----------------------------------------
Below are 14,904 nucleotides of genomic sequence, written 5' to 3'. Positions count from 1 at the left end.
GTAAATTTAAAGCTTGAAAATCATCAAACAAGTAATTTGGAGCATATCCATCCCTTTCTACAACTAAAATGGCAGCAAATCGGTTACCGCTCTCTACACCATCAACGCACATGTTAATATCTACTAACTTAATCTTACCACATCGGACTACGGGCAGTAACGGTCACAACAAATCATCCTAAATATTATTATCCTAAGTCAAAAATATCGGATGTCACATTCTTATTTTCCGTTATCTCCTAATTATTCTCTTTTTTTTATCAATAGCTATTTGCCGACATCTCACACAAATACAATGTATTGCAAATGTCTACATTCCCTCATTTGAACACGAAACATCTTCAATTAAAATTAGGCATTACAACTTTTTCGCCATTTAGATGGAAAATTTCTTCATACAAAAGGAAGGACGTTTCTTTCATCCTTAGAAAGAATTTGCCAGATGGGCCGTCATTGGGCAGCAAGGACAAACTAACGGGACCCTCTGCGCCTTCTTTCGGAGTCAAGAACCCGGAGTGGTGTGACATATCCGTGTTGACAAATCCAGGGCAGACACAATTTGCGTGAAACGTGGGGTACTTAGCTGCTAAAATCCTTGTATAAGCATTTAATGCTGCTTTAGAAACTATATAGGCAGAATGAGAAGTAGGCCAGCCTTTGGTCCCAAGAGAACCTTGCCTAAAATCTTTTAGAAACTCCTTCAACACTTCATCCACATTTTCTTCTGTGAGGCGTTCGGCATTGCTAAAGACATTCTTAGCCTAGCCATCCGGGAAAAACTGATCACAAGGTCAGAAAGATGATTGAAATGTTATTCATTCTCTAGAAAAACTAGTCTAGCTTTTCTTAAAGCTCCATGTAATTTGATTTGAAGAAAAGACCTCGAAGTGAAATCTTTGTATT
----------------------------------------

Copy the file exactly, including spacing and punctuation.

Below are 14,904 nucleotides of genomic sequence, written 5' to 3'. Positions count from 1 at the left end.
GTAAATTTAAAGCTTGAAAATCATCAAACAAGTAATTTGGAGCATATCCATCCCTTTCTACAACTAAAATGGCAGCAAATCGGTTACCGCTCTCTACACCATCAACGCACATGTTAATATCTACTAACTTAATCTTACCACATCGGACTACGGGCAGTAACGGTCACAACAAATCATCCTAAATATTATTATCCTAAGTCAAAAATATCGGATGTCACATTCTTATTTTCCGTTATCTCCTAATTATTCTCTTTTTTTTATCAATAGCTATTTGCCGACATCTCACACAAATACAATGTATTGCAAATGTCTACATTCCCTCATTTGAACACGAAACATCTTCAATTAAAATTAGGCATTACAACTTTTTCGCCATTTAGATGGAAAATTTCTTCATACAAAAGGAAGGACGTTTCTTTCATCCTTAGAAAGAATTTGCCAGATGGGCCGTCATTGGGCAGCAAGGACAAACTAACGGGACCCTCTGCGCCTTCTTTCGGAGTCAAGAACCCGGAGTGGTGTGACATATCCGTGTTGACAAATCCAGGGCAGACACAATTTGCGTGAAACGTGGGGTACTTAGCTGCTAAAATCCTTGTATAAGCATTTAATGCTGCTTTAGAAACTATATAGGCAGAATGAGAAGTAGGCCAGCCTTTGGTCCCAAGAGAACCTTGCCTAAAATCTTTTAGAAACTCCTTCAACACTTCATCCACATTTTCTTCTGTGAGGCGTTCGGCATTGCTAAAGACATTCTTAGCCTAGCCATCCGGGAAAAACTGATCACAAGGTCAGAAAGATGATTGAAATGTTATTCATTCTCTAGAAAAACTAGTCTAGCTTTTCTTAAAGCTCCATGTAATTTGATTTGAAGAAAAGACCTCGAAGTGAAATCTTTGTATT